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Ann Widdecombe: Former Tory MP to stand for Brexit Party

Ann Widdecombe: Former Tory MP to stand for Brexit Party

Former Conservative MP Ann Widdecombe has announced she is set to return to politics - for the Brexit Party.Ms Widdecombe, 71, said she would still vote Conservative in the upcoming local elections but would stand as a candidate for Nigel Farage's new party in the European elections.She said she wanted to "fire a very loud warning shot across the bows" of the established parties.The former shadow home secretary has been retired since 2010.Writing in the Daily Express, Ms Widdecombe said the "last thing" she wanted was "a full-on return to the political fray" but she felt it necessary to re-affirm "the supremacy of the will of the people".
She added: "What the Remain campaign failed to achieve by fear must not be achieved by fatigue."
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Ann Widdecombe, a timeline
Ann Widdecombe appeared in the 2010 series of Strictly Come Dancing
1987 - Elected as Conservative MP for Maidstone
1994 - Made a minister in the Department of Employment
1995 - Becomes a minister in the Home Office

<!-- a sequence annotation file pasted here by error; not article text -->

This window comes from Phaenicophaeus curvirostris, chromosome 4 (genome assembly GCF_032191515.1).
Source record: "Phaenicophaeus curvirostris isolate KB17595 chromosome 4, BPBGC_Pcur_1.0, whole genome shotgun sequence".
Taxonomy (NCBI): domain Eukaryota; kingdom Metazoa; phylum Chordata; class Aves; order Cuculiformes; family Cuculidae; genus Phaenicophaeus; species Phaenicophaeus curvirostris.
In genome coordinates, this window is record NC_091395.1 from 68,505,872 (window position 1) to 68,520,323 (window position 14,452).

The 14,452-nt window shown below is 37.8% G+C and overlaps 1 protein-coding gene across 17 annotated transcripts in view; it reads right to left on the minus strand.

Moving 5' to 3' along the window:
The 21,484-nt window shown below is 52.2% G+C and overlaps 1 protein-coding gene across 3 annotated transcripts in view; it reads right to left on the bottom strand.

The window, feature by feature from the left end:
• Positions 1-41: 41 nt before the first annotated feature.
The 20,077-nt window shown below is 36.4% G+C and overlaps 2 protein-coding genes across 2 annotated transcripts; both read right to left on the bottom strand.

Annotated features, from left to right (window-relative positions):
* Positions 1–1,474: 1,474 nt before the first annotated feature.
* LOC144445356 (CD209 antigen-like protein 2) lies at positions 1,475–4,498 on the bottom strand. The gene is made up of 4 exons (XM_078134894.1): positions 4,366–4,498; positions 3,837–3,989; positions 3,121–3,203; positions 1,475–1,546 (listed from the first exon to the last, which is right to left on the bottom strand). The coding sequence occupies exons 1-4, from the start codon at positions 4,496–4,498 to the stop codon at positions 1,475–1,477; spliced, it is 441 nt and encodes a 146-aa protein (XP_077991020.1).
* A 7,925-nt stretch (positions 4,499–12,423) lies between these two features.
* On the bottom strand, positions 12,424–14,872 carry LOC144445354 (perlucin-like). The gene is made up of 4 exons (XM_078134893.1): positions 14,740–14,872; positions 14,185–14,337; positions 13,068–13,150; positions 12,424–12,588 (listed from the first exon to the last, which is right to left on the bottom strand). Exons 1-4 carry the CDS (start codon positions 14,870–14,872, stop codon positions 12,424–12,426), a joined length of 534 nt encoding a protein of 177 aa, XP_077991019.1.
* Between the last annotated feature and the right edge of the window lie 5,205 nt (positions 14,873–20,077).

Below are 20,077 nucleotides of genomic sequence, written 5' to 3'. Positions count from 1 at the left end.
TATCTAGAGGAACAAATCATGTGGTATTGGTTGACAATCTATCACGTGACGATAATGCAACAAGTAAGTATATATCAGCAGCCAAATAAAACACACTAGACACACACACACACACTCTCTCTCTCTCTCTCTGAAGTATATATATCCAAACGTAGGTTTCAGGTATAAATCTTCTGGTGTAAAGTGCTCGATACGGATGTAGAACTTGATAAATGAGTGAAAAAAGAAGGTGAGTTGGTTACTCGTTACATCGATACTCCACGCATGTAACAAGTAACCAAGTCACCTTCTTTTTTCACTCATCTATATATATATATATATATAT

1998 - Appointed shadow health secretary
1999 - Appointed shadow home secretary
2010 - Retires from politics but continues to write
2010 - Appears on BBC's Strictly Come Dancing
2018 - Finishes as the runner-up in Celebrity Big Brother
2019 - Announces decision to stand as an MEP candidate for the Brexit Party
The UK has been given an extension to the Brexit process until 31 October, meaning participation in the European elections on 23 May looks likely.In addition to Mr Farage's new venture, Change UK - formerly The Independent Group - launched its European election campaign in Bristol on Tuesday. Interim leader Heidi Allen said Change UK was "the home of the Remain alliance".Meanwhile, cross-party talks between the government and Labour, aimed at forging a common way forward on Brexit, are continuing amid recriminations at the slow pace of progress.
'Red lines'
Prime Minister Theresa May's official spokesman said that while the discussions with Labour were "serious" they were proving "difficult" in some areas, and that progress was needed "urgently" to enable Britain to leave the EU as soon as possible.Labour, however, put the blame for lack of progress on the government's refusal to shift on its "red lines".
Conservative Party
Maidstone
Brexit Party
Brexit
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